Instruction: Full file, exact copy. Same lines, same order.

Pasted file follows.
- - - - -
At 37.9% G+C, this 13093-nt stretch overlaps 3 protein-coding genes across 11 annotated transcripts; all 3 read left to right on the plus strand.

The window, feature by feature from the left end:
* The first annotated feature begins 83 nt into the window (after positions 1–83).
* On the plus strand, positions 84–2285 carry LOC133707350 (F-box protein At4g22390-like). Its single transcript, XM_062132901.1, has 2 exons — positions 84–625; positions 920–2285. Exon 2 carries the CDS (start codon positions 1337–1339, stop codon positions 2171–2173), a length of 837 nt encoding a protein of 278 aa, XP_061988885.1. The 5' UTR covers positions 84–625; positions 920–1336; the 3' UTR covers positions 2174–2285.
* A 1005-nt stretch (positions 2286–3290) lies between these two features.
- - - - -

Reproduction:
At 37.9% G+C, this 13093-nt stretch overlaps 3 protein-coding genes across 11 annotated transcripts; all 3 read left to right on the plus strand.

The window, feature by feature from the left end:
* The first annotated feature begins 83 nt into the window (after positions 1–83).
* On the plus strand, positions 84–2285 carry LOC133707350 (F-box protein At4g22390-like). Its single transcript, XM_062132901.1, has 2 exons — positions 84–625; positions 920–2285. Exon 2 carries the CDS (start codon positions 1337–1339, stop codon positions 2171–2173), a length of 837 nt encoding a protein of 278 aa, XP_061988885.1. The 5' UTR covers positions 84–625; positions 920–1336; the 3' UTR covers positions 2174–2285.
* A 1005-nt stretch (positions 2286–3290) lies between these two features.